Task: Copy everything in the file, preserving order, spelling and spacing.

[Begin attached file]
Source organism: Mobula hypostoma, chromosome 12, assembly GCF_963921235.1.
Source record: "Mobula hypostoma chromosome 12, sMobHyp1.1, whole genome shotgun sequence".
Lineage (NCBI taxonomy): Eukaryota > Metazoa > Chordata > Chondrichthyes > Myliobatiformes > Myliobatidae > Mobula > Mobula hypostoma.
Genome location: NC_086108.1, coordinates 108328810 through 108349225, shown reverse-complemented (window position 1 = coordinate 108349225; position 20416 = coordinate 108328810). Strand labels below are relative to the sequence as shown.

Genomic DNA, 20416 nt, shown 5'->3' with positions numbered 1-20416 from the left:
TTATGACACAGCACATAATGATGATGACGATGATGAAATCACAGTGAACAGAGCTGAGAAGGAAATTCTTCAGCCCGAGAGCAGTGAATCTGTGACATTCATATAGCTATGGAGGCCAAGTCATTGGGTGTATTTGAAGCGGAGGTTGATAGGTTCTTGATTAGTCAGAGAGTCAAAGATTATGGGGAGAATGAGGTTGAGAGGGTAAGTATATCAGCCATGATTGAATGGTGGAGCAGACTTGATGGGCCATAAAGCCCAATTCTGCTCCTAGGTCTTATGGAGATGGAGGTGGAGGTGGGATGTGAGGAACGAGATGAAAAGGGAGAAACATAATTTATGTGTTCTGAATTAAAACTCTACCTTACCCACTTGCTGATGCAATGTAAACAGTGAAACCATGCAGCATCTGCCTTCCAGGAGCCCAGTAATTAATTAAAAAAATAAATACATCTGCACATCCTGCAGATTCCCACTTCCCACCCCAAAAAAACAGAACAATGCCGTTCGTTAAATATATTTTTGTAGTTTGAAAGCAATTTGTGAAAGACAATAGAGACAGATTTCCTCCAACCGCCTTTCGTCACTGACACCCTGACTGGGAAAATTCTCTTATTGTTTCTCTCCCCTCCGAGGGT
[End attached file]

Source organism: Mobula hypostoma, chromosome 12, assembly GCF_963921235.1.
Source record: "Mobula hypostoma chromosome 12, sMobHyp1.1, whole genome shotgun sequence".
Lineage (NCBI taxonomy): Eukaryota > Metazoa > Chordata > Chondrichthyes > Myliobatiformes > Myliobatidae > Mobula > Mobula hypostoma.
Genome location: NC_086108.1, coordinates 108328810 through 108349225, shown reverse-complemented (window position 1 = coordinate 108349225; position 20416 = coordinate 108328810). Strand labels below are relative to the sequence as shown.

Genomic DNA, 20416 nt, shown 5'->3' with positions numbered 1-20416 from the left:
TTATGACACAGCACATAATGATGATGACGATGATGAAATCACAGTGAACAGAGCTGAGAAGGAAATTCTTCAGCCCGAGAGCAGTGAATCTGTGACATTCATATAGCTATGGAGGCCAAGTCATTGGGTGTATTTGAAGCGGAGGTTGATAGGTTCTTGATTAGTCAGAGAGTCAAAGATTATGGGGAGAATGAGGTTGAGAGGGTAAGTATATCAGCCATGATTGAATGGTGGAGCAGACTTGATGGGCCATAAAGCCCAATTCTGCTCCTAGGTCTTATGGAGATGGAGGTGGAGGTGGGATGTGAGGAACGAGATGAAAAGGGAGAAACATAATTTATGTGTTCTGAATTAAAACTCTACCTTACCCACTTGCTGATGCAATGTAAACAGTGAAACCATGCAGCATCTGCCTTCCAGGAGCCCAGTAATTAATTAAAAAAATAAATACATCTGCACATCCTGCAGATTCCCACTTCCCACCCCAAAAAAACAGAACAATGCCGTTCGTTAAATATATTTTTGTAGTTTGAAAGCAATTTGTGAAAGACAATAGAGACAGATTTCCTCCAACCGCCTTTCGTCACTGACACCCTGACTGGGAAAATTCTCTTATTGTTTCTCTCCCCTCCGAGGGT